On October 23rd, 2014, we updated our
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the movement of materials and energy through living communities
the successional development of ecosystems
the abundance and distribution of biodiversity in context of the environment.
To structure the study of ecology into a manageable framework of understanding, the biological world is conceptually organized as a nested hierarchy of organization, ranging in scale from genes, to cells, to tissues, to organs, to organisms, to species and up to the level of the biosphere
Ecosystems are primarily researched at (but not restricted to) three key levels of organization, including organisms, populations, and communities . Ecologists study ecosystems by sampling a certain number of individuals that are representative of a population.
Ecosystems consist of communities interacting with each other and the environment. In ecology, communities are created by the interaction of the populations of different species in an area.
What is Biodiversity?
Describes all varieties of life from genes to ecosystems and spans every level of biological organization
Biodiversity includes species diversity,ecosystem diversity, genetic diversity and the complex processes operating at and among these respective levels.
What is Biodiversity?
Preventing or prioritizing species extinctions is one way to preserve biodiversity.
Conservation priorities and management techniques require different approaches and considerations to address the full ecological scope of biodiversity.
What is Biodiversity?
An understanding of biodiversity has practical application for ecosystem-based conservation planners as they make ecologically responsible decisions in management recommendations to consultant firms, governments and industry.
Review and Summary
The ecosystem is the interaction between living organisms (bacteria, animals and plants) and their physical environment (air, soil, water and climate).
Ecology is the study of the interactions between life and its physical environment
Biodiversity refers to the variety of life forms living in a specific habitat.
The ecological niche (function) is a central concept in the ecology of organisms.
The niche is the set of biotic and abiotic conditions in which a species is able to persist and maintain stable population sizes (Hutchinson,1957) . The ecological niche is divided into the fundamental and the realized niche.
The fundamental niche is the set of environmental conditions under which a species is able to survive. The realized niche is the set of environmental plus ecological conditions under which a species is able to survive.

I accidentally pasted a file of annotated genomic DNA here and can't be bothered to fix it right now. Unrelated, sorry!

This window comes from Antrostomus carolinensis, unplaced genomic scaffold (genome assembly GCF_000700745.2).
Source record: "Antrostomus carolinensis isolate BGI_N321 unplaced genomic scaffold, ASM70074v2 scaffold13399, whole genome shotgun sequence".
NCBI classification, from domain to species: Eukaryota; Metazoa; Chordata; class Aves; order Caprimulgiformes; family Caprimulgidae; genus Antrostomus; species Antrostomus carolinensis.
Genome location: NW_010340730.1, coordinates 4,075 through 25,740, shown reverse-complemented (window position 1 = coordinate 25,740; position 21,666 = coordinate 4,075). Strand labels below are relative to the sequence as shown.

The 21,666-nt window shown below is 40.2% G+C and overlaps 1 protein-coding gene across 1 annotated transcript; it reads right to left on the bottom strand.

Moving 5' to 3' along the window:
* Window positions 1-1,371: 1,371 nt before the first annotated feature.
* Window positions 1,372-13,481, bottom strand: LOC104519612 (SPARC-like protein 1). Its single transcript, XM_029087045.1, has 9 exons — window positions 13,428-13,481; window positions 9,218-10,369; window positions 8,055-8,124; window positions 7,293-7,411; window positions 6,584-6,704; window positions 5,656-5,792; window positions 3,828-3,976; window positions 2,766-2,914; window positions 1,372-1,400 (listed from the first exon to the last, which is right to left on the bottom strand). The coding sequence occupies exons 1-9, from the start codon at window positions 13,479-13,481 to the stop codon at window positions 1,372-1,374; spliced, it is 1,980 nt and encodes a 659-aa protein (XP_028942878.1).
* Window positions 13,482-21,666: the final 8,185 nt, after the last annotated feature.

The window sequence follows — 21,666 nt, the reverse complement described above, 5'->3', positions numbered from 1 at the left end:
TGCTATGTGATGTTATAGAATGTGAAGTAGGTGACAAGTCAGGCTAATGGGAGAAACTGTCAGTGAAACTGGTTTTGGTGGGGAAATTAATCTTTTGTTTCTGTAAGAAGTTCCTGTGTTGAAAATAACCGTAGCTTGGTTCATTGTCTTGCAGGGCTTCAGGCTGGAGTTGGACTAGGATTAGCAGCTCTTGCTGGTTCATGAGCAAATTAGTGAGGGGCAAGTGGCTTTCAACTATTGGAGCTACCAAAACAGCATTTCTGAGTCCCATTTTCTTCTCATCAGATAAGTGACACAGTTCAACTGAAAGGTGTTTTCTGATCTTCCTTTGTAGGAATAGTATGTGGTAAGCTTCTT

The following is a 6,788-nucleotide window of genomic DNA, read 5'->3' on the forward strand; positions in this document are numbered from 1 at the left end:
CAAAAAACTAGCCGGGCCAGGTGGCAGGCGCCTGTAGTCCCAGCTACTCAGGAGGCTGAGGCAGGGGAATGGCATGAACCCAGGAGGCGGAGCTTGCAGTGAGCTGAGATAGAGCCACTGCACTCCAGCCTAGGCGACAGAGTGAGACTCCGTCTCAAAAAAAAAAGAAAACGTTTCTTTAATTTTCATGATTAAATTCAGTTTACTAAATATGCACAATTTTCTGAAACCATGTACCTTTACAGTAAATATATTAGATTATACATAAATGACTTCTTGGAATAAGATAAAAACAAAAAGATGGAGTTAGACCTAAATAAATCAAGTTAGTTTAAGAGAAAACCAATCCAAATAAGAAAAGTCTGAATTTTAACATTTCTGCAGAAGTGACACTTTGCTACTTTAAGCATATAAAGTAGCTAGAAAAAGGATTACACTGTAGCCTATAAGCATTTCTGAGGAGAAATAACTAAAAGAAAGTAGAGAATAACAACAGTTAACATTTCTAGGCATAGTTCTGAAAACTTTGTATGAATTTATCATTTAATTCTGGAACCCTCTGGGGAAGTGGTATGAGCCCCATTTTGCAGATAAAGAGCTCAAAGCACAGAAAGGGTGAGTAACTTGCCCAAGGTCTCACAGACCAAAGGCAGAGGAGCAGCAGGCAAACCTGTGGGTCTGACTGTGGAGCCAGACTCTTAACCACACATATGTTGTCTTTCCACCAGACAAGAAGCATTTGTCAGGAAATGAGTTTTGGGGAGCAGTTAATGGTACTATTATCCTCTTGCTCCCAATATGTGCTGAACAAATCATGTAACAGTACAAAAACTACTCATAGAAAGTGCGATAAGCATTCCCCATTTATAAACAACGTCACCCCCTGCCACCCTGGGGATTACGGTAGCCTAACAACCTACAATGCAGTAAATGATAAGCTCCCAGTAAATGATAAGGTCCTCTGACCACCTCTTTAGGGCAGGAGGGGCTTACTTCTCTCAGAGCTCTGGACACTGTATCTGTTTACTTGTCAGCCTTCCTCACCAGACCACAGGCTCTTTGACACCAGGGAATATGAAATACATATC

Organisms have functional traits that are uniquely adapted to the ecological niche. A trait is a measurable property of an organism that strongly influences its performance.
For example, the uniquely adapted nature of each species to their ecological niche means that they are able to competitively exclude other similarly adapted species from having an overlapping geographic range. This is called the competitive exclusion principle .
Important to the concept of niche is habitat . The habitat describes the environment over which a species is known to occur and the type of community that is formed as a result. For example, habitat might refer to an aquatic or terrestrial environment that can be further categorized as montane or alpine ecosystems.
It consists of individuals of the same species that live, interact and migrate through the same niche and habitat. A primary law of population ecology is the Malthusian growth model which states that:
"...a population will grow (or decline) exponentially as long as the environment experienced by all individuals in the population remains constant."
An important concept in population ecology is r/K-selection theory . It was introduced in 1967 in a book entitled The Theory of Island Biogeography and was one of the first predictive models to explain life-history evolution . The premise behind this model is that forces of natural selection change according to the density of the population .
When an island is first colonized, the density of individuals is low and the population size increases with reduced levels of competition and an abundance of available resources. Under such circumstances a population experiences density independent forces of natural selection.
When the population becomes crowded, it reaches the island's carrying capacity, and individuals compete more heavily for limited resources. Under crowded conditions the population experiences density-dependent forces of natural selection.